The cowl, finished. Me, pleased and happy for the way it turned out.
Yarn:
off-white K1 Yarns Selkie (discontinued)
30% cashmere 70% superfine merino
217m/50g
Blue and brown Hjertegarn Trunte, both left-overs from previous knits,  100% Merino
about 175m/50g (this approximate from the top of my head)
3mm needles
The cashmere blend yarn was lovely to work with even though my yarn tastes always go towards little more rustic qualities. Selkie was a souvenir from Edinburgh many, many years ago. I bought two balls and used little more than just one. I had intentions to knit it little bit bigger, but at the same time wanted it to be small enough to be worn like in the pictures inside the coat and had to stop before it got too big. The size appears to be just right.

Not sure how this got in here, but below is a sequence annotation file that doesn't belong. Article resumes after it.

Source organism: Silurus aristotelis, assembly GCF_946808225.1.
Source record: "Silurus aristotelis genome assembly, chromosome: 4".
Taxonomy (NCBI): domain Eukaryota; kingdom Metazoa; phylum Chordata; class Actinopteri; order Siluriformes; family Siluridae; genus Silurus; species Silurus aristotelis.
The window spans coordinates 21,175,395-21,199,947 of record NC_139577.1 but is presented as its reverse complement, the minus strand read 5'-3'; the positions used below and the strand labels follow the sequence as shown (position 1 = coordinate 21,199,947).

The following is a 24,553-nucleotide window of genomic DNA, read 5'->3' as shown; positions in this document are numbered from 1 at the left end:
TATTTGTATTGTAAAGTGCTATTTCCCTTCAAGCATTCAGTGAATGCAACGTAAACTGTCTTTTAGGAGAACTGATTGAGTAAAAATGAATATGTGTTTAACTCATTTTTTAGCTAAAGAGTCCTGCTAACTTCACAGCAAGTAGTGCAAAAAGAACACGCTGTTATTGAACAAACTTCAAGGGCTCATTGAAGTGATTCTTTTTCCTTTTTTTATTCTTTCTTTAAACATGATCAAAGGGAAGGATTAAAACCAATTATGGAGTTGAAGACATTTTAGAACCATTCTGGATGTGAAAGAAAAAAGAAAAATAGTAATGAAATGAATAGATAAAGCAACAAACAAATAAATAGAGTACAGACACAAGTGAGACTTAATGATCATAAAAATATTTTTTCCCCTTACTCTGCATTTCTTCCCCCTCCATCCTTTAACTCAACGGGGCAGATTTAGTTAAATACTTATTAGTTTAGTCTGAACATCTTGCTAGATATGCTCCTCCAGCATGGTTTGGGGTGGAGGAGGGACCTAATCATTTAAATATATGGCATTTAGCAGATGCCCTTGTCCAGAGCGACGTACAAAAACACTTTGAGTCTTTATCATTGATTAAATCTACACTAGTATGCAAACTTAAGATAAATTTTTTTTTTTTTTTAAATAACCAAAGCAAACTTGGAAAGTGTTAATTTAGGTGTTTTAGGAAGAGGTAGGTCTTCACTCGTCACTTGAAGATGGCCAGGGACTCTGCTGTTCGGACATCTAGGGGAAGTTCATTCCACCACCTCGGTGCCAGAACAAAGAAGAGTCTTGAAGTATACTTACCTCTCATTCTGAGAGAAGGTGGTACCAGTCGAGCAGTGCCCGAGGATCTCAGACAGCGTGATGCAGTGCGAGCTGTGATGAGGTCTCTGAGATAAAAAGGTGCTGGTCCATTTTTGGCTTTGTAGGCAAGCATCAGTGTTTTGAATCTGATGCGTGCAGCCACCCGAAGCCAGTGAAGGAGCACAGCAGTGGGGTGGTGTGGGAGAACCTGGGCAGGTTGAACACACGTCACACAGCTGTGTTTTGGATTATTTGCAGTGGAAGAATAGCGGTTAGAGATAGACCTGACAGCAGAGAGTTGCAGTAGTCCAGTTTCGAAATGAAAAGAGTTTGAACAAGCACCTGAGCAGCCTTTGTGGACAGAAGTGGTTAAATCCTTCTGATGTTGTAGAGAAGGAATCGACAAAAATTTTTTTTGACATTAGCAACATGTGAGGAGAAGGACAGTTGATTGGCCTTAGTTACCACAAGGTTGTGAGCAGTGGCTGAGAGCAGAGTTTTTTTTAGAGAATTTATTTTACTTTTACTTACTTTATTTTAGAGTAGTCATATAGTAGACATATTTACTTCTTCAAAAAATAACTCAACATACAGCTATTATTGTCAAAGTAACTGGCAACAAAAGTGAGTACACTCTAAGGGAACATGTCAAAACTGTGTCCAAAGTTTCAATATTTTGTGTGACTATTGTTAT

The stitch pattern I used is the same as in Anne Hanson's Hoarfrost. I took the beautiful pattern and made a few adjustments to it; made it little bit bigger and did not make the lace edging and knitted ribbing instead for both ends. I added stitches to the ribbing that lies around the chest and it will stay where it is supposed to.
I love the stitch pattern, it is like snowflakes and I will revisit it at some point, I am sure.  I don't think I have seen the actual pattern in my stitch dictionaries (I don't have many) and so I am not sure if she invented the pattern and if so, it would not surprise me at all, here lace work is stunning!  I would love to knit all of her lace patterns but lately she designed a coat that is very appealing.